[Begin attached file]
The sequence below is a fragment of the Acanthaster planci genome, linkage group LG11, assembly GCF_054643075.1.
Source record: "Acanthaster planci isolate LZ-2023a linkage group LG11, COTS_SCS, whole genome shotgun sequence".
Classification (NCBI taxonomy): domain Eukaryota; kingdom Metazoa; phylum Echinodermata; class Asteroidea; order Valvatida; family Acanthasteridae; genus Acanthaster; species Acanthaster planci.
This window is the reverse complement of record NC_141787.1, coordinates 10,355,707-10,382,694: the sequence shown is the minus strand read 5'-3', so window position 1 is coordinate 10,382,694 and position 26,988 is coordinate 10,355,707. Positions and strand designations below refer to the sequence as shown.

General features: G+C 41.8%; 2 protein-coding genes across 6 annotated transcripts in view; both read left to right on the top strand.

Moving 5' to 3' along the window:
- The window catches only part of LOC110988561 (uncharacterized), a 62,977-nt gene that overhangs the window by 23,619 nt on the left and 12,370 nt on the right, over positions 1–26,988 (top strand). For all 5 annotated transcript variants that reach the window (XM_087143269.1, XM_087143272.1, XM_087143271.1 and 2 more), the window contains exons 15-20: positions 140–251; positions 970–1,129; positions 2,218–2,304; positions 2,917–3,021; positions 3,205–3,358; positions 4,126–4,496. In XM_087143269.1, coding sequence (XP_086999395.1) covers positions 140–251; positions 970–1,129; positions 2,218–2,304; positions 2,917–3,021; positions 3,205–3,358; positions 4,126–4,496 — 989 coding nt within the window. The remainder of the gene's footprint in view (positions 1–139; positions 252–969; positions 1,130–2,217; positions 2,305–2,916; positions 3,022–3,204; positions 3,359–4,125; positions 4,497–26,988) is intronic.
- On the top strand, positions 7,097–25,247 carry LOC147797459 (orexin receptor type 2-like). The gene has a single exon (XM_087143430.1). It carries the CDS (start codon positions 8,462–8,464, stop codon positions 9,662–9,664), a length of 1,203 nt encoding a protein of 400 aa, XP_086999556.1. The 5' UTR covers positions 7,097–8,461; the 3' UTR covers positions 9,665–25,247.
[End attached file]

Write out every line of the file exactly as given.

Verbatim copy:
The sequence below is a fragment of the Acanthaster planci genome, linkage group LG11, assembly GCF_054643075.1.
Source record: "Acanthaster planci isolate LZ-2023a linkage group LG11, COTS_SCS, whole genome shotgun sequence".
Classification (NCBI taxonomy): domain Eukaryota; kingdom Metazoa; phylum Echinodermata; class Asteroidea; order Valvatida; family Acanthasteridae; genus Acanthaster; species Acanthaster planci.
This window is the reverse complement of record NC_141787.1, coordinates 10,355,707-10,382,694: the sequence shown is the minus strand read 5'-3', so window position 1 is coordinate 10,382,694 and position 26,988 is coordinate 10,355,707. Positions and strand designations below refer to the sequence as shown.

General features: G+C 41.8%; 2 protein-coding genes across 6 annotated transcripts in view; both read left to right on the top strand.

Moving 5' to 3' along the window:
- The window catches only part of LOC110988561 (uncharacterized), a 62,977-nt gene that overhangs the window by 23,619 nt on the left and 12,370 nt on the right, over positions 1–26,988 (top strand). For all 5 annotated transcript variants that reach the window (XM_087143269.1, XM_087143272.1, XM_087143271.1 and 2 more), the window contains exons 15-20: positions 140–251; positions 970–1,129; positions 2,218–2,304; positions 2,917–3,021; positions 3,205–3,358; positions 4,126–4,496. In XM_087143269.1, coding sequence (XP_086999395.1) covers positions 140–251; positions 970–1,129; positions 2,218–2,304; positions 2,917–3,021; positions 3,205–3,358; positions 4,126–4,496 — 989 coding nt within the window. The remainder of the gene's footprint in view (positions 1–139; positions 252–969; positions 1,130–2,217; positions 2,305–2,916; positions 3,022–3,204; positions 3,359–4,125; positions 4,497–26,988) is intronic.
- On the top strand, positions 7,097–25,247 carry LOC147797459 (orexin receptor type 2-like). The gene has a single exon (XM_087143430.1). It carries the CDS (start codon positions 8,462–8,464, stop codon positions 9,662–9,664), a length of 1,203 nt encoding a protein of 400 aa, XP_086999556.1. The 5' UTR covers positions 7,097–8,461; the 3' UTR covers positions 9,665–25,247.